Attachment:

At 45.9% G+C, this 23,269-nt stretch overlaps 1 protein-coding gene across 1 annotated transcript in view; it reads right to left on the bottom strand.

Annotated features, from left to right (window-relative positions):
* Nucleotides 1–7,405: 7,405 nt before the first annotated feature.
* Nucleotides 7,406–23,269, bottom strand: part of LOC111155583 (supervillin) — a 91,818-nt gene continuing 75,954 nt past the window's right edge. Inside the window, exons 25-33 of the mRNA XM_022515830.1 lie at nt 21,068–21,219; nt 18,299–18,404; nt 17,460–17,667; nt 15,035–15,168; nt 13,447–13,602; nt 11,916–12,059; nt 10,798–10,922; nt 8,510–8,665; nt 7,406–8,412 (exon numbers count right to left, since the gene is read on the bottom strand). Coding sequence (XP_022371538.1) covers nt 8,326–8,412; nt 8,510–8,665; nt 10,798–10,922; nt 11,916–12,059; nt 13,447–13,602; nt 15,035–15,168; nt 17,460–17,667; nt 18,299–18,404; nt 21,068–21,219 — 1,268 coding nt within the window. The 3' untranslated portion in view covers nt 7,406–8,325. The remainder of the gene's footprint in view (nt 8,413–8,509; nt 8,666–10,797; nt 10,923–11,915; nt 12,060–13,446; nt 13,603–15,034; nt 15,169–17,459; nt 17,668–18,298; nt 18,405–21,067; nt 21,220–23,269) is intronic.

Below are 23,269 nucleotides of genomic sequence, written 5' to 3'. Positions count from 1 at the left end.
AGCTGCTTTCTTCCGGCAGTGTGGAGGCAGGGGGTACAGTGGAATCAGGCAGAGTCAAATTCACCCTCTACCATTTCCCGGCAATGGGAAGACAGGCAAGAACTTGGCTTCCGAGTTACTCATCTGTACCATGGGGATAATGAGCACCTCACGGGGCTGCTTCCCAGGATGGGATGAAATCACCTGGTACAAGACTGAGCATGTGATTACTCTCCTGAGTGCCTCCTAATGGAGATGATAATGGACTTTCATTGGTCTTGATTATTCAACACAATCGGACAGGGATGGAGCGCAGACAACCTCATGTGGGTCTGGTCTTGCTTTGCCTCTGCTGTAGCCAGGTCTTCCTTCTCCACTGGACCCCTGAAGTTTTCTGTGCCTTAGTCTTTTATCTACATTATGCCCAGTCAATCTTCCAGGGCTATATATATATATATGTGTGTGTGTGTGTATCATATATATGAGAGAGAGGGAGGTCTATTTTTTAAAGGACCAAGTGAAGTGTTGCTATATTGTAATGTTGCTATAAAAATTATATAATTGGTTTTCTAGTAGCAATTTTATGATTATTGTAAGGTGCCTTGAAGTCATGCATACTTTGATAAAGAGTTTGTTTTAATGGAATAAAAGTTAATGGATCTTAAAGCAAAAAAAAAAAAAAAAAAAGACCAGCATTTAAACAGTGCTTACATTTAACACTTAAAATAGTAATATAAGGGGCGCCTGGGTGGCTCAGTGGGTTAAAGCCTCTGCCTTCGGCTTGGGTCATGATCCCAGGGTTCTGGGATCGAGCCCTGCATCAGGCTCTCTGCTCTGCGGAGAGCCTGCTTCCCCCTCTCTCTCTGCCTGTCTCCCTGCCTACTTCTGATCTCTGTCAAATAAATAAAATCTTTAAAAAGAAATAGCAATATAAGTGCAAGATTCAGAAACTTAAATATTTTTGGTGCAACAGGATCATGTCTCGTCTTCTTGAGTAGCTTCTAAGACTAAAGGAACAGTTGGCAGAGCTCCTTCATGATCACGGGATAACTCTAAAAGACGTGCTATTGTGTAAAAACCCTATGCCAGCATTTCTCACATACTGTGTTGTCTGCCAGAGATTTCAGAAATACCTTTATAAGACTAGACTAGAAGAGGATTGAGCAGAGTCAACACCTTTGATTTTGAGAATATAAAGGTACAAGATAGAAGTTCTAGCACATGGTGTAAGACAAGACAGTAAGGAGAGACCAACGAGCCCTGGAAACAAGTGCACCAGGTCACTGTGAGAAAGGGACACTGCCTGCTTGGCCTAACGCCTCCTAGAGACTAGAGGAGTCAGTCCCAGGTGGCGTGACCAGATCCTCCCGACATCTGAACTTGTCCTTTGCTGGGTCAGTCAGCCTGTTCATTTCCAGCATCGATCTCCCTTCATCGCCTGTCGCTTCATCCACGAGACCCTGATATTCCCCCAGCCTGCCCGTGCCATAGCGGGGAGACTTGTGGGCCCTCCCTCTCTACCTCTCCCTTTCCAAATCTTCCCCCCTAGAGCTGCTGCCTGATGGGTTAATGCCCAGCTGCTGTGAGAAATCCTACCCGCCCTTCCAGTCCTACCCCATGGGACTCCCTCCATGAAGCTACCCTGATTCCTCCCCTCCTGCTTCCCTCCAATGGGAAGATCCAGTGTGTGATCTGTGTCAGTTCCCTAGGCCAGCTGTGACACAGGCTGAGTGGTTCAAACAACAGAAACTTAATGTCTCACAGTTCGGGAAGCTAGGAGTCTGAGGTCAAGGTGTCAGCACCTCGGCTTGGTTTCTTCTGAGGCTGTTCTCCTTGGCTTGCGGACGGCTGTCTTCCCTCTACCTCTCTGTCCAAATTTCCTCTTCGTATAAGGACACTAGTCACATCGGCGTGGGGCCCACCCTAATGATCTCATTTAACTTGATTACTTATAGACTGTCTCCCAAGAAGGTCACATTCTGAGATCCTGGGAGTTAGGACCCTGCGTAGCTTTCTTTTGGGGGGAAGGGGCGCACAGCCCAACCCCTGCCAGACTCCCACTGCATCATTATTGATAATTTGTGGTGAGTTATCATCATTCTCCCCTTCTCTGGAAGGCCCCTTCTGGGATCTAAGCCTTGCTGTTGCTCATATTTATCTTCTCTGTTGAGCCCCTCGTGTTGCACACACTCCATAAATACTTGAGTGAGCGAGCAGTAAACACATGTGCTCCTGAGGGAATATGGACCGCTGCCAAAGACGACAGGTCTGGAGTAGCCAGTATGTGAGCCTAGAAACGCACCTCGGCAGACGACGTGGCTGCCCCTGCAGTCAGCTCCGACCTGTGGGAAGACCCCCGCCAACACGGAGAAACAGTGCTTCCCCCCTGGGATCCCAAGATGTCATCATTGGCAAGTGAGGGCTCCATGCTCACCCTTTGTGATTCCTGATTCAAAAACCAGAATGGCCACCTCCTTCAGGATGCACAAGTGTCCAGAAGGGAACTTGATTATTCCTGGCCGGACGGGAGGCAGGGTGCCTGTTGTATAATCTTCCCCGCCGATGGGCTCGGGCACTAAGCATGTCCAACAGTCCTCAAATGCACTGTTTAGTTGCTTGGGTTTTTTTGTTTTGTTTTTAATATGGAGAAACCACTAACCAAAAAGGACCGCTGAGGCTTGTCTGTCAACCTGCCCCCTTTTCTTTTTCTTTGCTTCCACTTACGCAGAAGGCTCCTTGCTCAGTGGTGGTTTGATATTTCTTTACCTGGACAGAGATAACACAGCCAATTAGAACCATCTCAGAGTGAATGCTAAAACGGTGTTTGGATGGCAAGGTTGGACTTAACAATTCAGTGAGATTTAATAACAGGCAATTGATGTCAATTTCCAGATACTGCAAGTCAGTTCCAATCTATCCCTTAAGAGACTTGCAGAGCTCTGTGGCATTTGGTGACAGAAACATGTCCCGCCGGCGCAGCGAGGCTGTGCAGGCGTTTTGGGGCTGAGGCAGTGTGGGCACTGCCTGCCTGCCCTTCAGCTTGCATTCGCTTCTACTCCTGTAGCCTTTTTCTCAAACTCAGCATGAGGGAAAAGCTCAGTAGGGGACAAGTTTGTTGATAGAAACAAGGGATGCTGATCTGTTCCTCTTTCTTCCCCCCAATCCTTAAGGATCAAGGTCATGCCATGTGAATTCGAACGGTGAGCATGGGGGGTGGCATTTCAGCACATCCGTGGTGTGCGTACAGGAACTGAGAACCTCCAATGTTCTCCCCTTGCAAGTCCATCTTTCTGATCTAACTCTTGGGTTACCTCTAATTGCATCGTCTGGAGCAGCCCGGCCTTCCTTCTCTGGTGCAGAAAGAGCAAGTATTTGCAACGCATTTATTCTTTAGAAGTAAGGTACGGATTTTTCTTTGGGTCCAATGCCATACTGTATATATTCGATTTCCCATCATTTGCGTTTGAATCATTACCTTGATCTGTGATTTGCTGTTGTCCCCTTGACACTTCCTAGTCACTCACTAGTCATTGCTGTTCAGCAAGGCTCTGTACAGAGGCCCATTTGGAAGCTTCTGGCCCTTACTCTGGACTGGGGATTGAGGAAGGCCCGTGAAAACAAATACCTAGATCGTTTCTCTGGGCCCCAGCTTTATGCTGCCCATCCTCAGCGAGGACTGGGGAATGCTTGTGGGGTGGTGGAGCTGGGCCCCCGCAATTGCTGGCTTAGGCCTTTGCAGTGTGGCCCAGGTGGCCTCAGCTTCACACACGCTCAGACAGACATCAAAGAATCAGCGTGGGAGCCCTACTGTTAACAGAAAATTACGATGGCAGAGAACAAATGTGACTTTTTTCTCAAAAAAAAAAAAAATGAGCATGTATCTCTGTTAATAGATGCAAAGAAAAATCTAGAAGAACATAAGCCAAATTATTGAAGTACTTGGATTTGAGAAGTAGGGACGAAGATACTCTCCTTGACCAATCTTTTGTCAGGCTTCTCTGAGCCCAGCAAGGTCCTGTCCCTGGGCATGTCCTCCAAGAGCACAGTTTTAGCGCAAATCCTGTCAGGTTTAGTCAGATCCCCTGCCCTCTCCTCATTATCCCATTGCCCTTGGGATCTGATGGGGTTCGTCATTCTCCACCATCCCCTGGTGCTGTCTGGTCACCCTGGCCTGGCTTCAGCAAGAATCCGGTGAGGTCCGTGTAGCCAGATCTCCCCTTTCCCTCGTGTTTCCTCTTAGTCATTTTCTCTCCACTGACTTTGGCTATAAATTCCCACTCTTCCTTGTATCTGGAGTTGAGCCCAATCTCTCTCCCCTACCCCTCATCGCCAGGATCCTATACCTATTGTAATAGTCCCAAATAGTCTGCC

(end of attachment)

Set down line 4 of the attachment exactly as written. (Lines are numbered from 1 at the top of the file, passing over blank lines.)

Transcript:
* Nucleotides 7,406–23,269, bottom strand: part of LOC111155583 (supervillin) — a 91,818-nt gene continuing 75,954 nt past the window's right edge. Inside the window, exons 25-33 of the mRNA XM_022515830.1 lie at nt 21,068–21,219; nt 18,299–18,404; nt 17,460–17,667; nt 15,035–15,168; nt 13,447–13,602; nt 11,916–12,059; nt 10,798–10,922; nt 8,510–8,665; nt 7,406–8,412 (exon numbers count right to left, since the gene is read on the bottom strand). Coding sequence (XP_022371538.1) covers nt 8,326–8,412; nt 8,510–8,665; nt 10,798–10,922; nt 11,916–12,059; nt 13,447–13,602; nt 15,035–15,168; nt 17,460–17,667; nt 18,299–18,404; nt 21,068–21,219 — 1,268 coding nt within the window. The 3' untranslated portion in view covers nt 7,406–8,325. The remainder of the gene's footprint in view (nt 8,413–8,509; nt 8,666–10,797; nt 10,923–11,915; nt 12,060–13,446; nt 13,603–15,034; nt 15,169–17,459; nt 17,668–18,298; nt 18,405–21,067; nt 21,220–23,269) is intronic.